Mental health the hidden workplace crisis
With an annual cost to productivity of $10.9 billion, mental health seems an obvious area for workplace reform. And yet, according to Dr Ian Williamson, the issue remains hidden in most workplaces.
And yet, according to Dr Ian Williamson, the issue remains hidden in most workplaces.If a person takes time off from work because of a physical condition, such as a broken leg or cancer treatment, most organisations will have HR systems that support his or her recovery – from sick leave through to flexible work arrangements.
But recent research that I worked on at Melbourne Business School’s Asia Pacific Social Impact Centre (APSIC) in partnership with SEEK Ltd shows that, for those workers with a mental health condition, even discussing it can have negative outcomes.
Mental health is a critical workplace issue because one in five of the working age population is estimated to be suffering from mental illness, with depression and anxiety the most common conditions. Unfortunately, most businesses don’t consider enhancing the mental health of their employees a priority, even though they have a legal and moral responsibility to provide a safe and fair workplace.
Even worse, our research shows that individuals dealing with mental health issues can face severe stigma in the workplace. In a survey of employees, we found that respondents held significantly lower perceptions around the appropriateness of hiring or promoting individuals with a mental illness and reported substantially higher levels of interpersonal discomfort working with individuals with a mental illness rather than a physical disability.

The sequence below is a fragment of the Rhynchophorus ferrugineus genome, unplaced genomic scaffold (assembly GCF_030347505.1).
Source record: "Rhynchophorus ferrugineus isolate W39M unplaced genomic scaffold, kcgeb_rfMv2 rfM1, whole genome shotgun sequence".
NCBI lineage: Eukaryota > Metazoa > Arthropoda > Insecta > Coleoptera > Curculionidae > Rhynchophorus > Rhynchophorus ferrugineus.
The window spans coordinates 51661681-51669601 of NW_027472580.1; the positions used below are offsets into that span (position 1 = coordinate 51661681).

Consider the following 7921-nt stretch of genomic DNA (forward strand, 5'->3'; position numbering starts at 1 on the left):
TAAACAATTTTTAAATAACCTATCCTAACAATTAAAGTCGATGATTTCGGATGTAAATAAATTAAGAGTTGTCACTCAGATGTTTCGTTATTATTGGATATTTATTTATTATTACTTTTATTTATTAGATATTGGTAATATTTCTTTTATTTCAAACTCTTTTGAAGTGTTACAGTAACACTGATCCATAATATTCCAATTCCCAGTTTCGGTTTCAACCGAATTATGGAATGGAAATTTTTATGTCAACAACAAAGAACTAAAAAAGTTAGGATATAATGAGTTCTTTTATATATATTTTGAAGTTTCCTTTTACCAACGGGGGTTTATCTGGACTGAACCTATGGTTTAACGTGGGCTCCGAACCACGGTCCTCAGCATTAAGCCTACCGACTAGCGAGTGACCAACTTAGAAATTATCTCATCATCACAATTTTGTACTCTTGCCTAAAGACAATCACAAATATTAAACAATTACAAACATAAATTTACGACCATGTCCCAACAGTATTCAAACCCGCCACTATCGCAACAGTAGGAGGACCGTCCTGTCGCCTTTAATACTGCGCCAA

However, on a positive note, our research did identify some steps organisations can take to address stigma and create an environment that enhances employee well-being and productivity.
First, develop a mental health policy or establish a clear governance structure for mental health issues within the organisation. We found that greater employee awareness of the organisation’s formal mental health policy was associated with lower stigma towards people with mental health issues and higher employee mental well-being.
Second, conduct mental health education training programs for employees. The results of our study found many benefits from mental health education programs, such as improvements in mental health knowledge, lowering stigmatising attitudes, increased willingness to disclose mental health issues and increased managerial confidence in managing them.
Third, provide team-based interventions for employee participation and group support. Mentally healthy workplace activities can also be promoted at the team or group level. Often these activities involve providing education and training in new knowledge, skills and abilities. There is evidence that this type of approach can effectively prevent the deterioration of mental health in the workplace.
Ian Williamson is a Research Fellow of the Melbourne Business School, who delivers our executive education Strategic HR Leadership program and teaches on our Senior MBA program. He has worked with executives in over 20 countries across six continents, providing services in the areas of strategic human resource management, managing organisational change and innovation, employee recruitment and retention, and executive coaching.